Thursday, March 17, 2011

"As Soon As The Soil Can Be Worked" for the Southwest

Note the worn leaves being replaced by dark green ones.

Well, spring is upon us again, and it is time to plant the spring garden. For those of you who live back east, just follow the directions on the seed package: “As soon as the soil can be worked.” Quite simply, that means that once the snow has melted, the ground has thawed out and the extra moisture from the snow has drained off, you can plant. Working in muddy ground destroys the structure of the soil and should be avoided.

I, however, live in the mountains of Arizona. I garden in Zone 7, so I still have distinct winters. Before living here, I lived in Boulder, Colorado. In both areas, winters are fairly inconsistent. Some days are bitterly cold while others are warm and mild. I have at least several days, if not weeks at a time, all through the winter when the soil can be worked. It is not uncommon to have days in December or January where you only need a light jacket. Here in Arizona, there are only a handful of days a year when the temperatures don’t get above freezing. That certainly doesn’t mean I can plant my spring garden in the fall or early winter, though.

Through the coldest part of the winter, the temperatures will often get down into the low 20s every night with occasional dips into the teens or lower. Highs in the 40s during the day don’t make up for this daily cold snap and even the hardiest plants go dormant during this period.

So, if the “as soon as the soil can be worked” that the seed packets usually tell us doesn’t work for my climate, how do I know when I can plant my spring crops? Well, there is usually a turn in the weather in late winter. Suddenly there are warm days, days when you don’t even need a coat. While nights are below freezing, they rarely get down into the range of a hard freeze. While there will be many more freezing nights, and even a couple more hard freezes, your spring plants can usually handle this weather.

So, what are some signs you can look for to tell when it is safe to plant your first vegetables? Personally, I use spinach as an indicator plant. Every single time I have planted it, it lives through the winter, even in Colorado. But it does so in a sort of dormant state. When the first warm weather of spring hits, it springs to life and starts growing rapidly. There are also plenty of other indicators, though. Daffodils come up at the first sign of spring. Irises grow. Coats are shed. Trees begin to bud. These are all signs that the coldest nights are past and spring is coming. So plant away. Your spring veggies are so named because they can handle a little frost when they are young.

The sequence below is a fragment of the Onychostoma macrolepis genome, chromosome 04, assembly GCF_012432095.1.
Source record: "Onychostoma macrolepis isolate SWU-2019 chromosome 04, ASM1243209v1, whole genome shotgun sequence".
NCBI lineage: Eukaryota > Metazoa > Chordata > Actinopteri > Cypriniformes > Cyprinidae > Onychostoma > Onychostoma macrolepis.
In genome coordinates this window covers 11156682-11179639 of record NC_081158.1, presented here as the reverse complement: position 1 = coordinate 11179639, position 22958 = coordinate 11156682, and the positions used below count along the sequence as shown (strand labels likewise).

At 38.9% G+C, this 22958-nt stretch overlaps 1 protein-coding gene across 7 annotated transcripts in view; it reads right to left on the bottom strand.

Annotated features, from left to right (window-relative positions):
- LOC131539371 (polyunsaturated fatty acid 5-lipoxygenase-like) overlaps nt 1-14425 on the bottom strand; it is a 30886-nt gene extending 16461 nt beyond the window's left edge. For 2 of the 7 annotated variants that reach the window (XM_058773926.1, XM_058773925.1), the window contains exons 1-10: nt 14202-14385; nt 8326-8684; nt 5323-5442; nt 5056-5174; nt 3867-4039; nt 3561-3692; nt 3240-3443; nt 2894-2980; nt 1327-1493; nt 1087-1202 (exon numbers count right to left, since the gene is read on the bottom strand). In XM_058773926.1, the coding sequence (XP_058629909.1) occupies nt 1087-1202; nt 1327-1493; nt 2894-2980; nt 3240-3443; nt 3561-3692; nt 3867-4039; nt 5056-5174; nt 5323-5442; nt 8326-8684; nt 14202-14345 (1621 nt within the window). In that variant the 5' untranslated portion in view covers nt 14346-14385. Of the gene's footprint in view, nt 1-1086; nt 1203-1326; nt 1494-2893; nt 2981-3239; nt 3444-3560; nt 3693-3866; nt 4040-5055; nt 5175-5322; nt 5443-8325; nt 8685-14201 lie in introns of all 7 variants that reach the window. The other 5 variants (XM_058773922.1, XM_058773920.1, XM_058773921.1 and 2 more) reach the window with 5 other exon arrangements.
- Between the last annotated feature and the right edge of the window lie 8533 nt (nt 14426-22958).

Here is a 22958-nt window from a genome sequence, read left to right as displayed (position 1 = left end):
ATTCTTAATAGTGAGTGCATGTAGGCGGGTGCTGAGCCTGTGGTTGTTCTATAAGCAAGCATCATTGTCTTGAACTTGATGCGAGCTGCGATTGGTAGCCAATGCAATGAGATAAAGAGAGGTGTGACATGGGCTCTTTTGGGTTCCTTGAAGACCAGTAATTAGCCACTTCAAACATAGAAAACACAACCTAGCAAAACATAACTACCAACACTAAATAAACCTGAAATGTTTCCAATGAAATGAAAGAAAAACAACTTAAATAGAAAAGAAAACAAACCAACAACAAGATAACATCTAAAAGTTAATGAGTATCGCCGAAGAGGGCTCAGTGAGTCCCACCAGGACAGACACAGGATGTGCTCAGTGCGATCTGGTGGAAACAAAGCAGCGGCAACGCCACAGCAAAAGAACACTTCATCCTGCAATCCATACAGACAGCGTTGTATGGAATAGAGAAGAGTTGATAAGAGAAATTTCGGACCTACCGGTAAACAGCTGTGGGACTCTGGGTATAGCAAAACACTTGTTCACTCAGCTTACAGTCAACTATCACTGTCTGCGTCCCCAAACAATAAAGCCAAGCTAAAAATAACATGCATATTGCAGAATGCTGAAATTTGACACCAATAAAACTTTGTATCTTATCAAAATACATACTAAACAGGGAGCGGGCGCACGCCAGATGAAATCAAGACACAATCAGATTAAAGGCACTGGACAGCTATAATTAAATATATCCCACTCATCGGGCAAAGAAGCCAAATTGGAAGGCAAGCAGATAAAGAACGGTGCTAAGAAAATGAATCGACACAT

Just don’t let the warm weather fool you. Frost-intolerant summer crops, like tomatoes and squash, still have a couple of months before they can safely be planted outside.

Monday, March 14, 2011

Wood Chip Mushroom Spawn

If you buy any kind of mushroom kit online, except portabella, it will most likely come in the form of a 5lb block of wood chips grown through with mycelium. The reason for this is simple. Wood chips are easy to colonize for mushrooms, a nutritious food source, and a convenient medium for transfer. One of the best things about growing mushrooms on wood chips is that they can be fruited up to three times and then used to transfer mushrooms to a new substrate. In fact, it really doesn’t matter (for most mushrooms, that is*) whether you bought the block for transferring mycelium to a new medium or for producing mushrooms. It can first be fruited and then broken up and used as spawn.

Growing mushrooms on wood chips is pretty easy. First you need to match the wood with the preferences of the mushroom. Then you need to get the wood into the right form. Sawdust tends to be to fine and packs a bit too tightly for optimal mushroom growth. Large wood chips tend to have too much air flow for the mushrooms to grow well from one to the next. A good mixture of the two (about 20% chips to 80% sawdust or fine wood chips works best. If you have a chipper that grinds them fairly small but not quite sawdust, like I have, it works well as is. Just don’t use wood shavings from your pal’s wood shop. Even if they use the right kind of wood, the curled shape keeps the shavings from packing very well and the mushrooms don’t grow well on it.

The next step is to pasteurize the wood chips. You want to get the wood chips up to about 180 degrees F and leave them there for an hour to kill pathogens. Then you need to get mushrooms growing on it. Other wood chip spawn works quite well. You can also use stem butts or even plug spawn. Then grow it like you would any mushroom block. When it is ready, you fruit the block a few times and then break it up onto your next substrate. That can even be more wood chips.

Just realize that every time you transfer mycelium, you run the risk of contamination.

*Notable exceptions are Coprinus comatus (shaggy manes) and Stropharia rugoso-annulata (king stropharia), which require a casing layer to produce mushrooms, Polyporus tuberaster (stone mushroom), which forms a sclerotium, and Morchella species (morels), which are just weird.